Via America’s Lawyer: A federal judge cited the statute of limitations when dismissing a litany of sexual abuse charges against former Ohio State University physician Dr. Richard Strauss. From the Mass Torts Made Perfect conference in Las Vegas, legal journalist Mollye Barrows joined RT’s Brent Jabbour, filling in for Mike Papantonio, to explain how the saga is far from over, as more than a hundred victims continue to seek justice against the late Strauss, who is accused of sexual abuse dating back to the 1970s.


*This transcript was generated by a third-party transcription software company, so please excuse any typos.

Sara Papantonio:              Ohio State University has been hit with multiple lawsuits for allegedly covering up sexual abuse that took place in the athletics department many years ago. But the cases were recently dismissed and RT’s Brent Jabbour spoke with legal journalist Mollye Barrows about why that happened.

Brent Jabbour:                    A judge has recently tossed out lawsuits over the sexual abuse scandal at the Ohio State University citing statute of limitations. Joining us now to discuss is legal journalist Mollye Barrows. Mollye, before we get into the statute of limitations here, reset up the situation with that sex abuse scandal at Ohio State University.

Mollye Barrows:                So at the center of the scandal is Dr. Richard Strauss, and he worked for decades as a physician for Ohio State University and hundreds of victims, mostly men, have come forward and said that he sexually abused them in one way or the other over almost 40 years, whether it was at the medical facility at the campus, a private office that he had off campus, as well as his home. So in recent years, people have been coming forward and Ohio State was being, they were basically, the survivors were saying that Ohio State officials knew about this abuse, that they were aware of these complaints, and yet they allow this man to have access to hundreds of students that also were abused later on. So when it came to light about these allegations, they couldn’t pursue him directly because he committed suicide in 2005. So legal recourse was a way to find some accountability against Ohio State University for allowing this predator to have access to so many college students. Unfortunately because of the very narrow statute of limitations, there was a window that was open, but the judge ruled that these particular set of cases could not move forward because they missed that window that was opened to allow them to pursue civil claims against OSU.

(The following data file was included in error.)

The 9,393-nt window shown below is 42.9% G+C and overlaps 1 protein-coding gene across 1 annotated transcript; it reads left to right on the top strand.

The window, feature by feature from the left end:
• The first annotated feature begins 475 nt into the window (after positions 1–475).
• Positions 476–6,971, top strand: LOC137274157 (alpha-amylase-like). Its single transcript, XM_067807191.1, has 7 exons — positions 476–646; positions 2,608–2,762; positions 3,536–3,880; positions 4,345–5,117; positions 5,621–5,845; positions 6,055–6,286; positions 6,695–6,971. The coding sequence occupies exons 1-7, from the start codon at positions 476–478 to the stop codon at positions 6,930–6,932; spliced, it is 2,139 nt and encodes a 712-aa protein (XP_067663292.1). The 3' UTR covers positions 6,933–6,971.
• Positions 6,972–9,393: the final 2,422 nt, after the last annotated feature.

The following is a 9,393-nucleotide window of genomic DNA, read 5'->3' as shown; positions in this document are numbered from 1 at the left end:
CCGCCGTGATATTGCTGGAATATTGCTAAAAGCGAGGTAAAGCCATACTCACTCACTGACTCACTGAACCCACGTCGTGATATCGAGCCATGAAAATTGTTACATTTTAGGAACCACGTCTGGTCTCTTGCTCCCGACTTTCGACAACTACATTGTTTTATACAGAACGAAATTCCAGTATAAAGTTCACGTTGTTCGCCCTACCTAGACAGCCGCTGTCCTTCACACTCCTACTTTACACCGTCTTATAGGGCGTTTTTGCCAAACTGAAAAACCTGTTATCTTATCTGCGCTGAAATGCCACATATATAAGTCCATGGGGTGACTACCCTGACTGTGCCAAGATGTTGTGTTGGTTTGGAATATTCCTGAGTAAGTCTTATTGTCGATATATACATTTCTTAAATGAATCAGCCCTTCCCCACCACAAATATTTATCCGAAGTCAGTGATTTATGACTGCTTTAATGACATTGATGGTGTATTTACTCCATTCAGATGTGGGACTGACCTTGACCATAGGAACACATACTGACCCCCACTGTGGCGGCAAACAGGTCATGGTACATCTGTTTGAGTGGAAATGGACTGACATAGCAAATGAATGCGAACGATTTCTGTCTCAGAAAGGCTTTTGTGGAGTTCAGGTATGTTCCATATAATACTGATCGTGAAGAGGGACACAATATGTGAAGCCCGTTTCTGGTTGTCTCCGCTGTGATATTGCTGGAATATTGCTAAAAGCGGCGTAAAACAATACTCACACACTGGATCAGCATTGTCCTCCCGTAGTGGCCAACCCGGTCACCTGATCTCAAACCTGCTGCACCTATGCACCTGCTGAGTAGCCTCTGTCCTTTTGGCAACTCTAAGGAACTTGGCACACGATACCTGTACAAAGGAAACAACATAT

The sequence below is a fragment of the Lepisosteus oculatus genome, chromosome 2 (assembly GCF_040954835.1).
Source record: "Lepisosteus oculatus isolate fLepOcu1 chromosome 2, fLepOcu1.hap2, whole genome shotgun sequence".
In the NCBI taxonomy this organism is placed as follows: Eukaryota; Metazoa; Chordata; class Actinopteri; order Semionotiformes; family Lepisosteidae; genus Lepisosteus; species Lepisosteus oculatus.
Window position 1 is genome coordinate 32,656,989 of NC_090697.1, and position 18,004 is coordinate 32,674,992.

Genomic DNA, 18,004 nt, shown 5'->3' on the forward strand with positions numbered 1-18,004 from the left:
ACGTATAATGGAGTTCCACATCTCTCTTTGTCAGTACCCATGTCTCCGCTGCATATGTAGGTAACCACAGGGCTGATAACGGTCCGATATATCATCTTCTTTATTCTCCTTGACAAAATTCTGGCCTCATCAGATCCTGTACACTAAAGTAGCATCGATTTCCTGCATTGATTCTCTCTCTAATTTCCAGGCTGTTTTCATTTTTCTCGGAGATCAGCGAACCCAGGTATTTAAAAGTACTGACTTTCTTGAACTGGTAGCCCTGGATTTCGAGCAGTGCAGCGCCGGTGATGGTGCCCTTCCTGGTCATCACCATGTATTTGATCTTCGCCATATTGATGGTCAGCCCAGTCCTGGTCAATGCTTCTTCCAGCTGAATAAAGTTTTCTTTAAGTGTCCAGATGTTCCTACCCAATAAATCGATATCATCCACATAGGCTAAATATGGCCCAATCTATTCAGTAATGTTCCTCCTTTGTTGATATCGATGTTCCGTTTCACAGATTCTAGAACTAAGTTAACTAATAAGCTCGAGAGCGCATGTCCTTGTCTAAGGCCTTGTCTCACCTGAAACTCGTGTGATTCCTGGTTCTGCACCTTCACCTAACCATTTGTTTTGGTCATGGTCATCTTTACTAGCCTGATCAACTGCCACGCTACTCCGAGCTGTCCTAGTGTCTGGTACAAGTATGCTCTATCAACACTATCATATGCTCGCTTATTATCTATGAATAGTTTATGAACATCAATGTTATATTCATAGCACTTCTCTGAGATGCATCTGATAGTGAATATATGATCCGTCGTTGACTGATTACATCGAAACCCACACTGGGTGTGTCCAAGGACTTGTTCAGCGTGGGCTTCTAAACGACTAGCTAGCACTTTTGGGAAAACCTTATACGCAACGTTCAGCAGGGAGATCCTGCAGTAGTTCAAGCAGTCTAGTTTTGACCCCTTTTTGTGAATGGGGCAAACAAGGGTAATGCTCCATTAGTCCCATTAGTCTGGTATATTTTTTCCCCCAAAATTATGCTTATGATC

Brent Jabbour:                    And I was going to say, and we, we see, oftentimes whenever we’re talking about a legal story like this, there is always the question of statute of limitation and those can vary from state to state. So tell us about that.

Mollye Barrows:                It’s fascinating really because it’s what’s so unfortunate and I think ever since the me too movement, and you have other high profile cases that have really brought this to the forefront, you’re seeing a bigger push in individual states that are changing legislation individually, that makes it easier for victims to have access to justice. And that’s a real problem right now because in order for a victim to come forward, it’s a, it’s a, double-edged short, actually, there’s just many facets to this problem. One, victims of sexual abuse often don’t come forward for years. Studies show that the average age is 52 before they come forward. And if it happened when they were young, naturally statute of limitations are gonna expire. Mostly it’s state laws that govern whether or not victims can pursue it. So if those state laws say the statute of limitations, like for instance in Ohio is only two years, well that’s well beyond when a lot of these people come forward.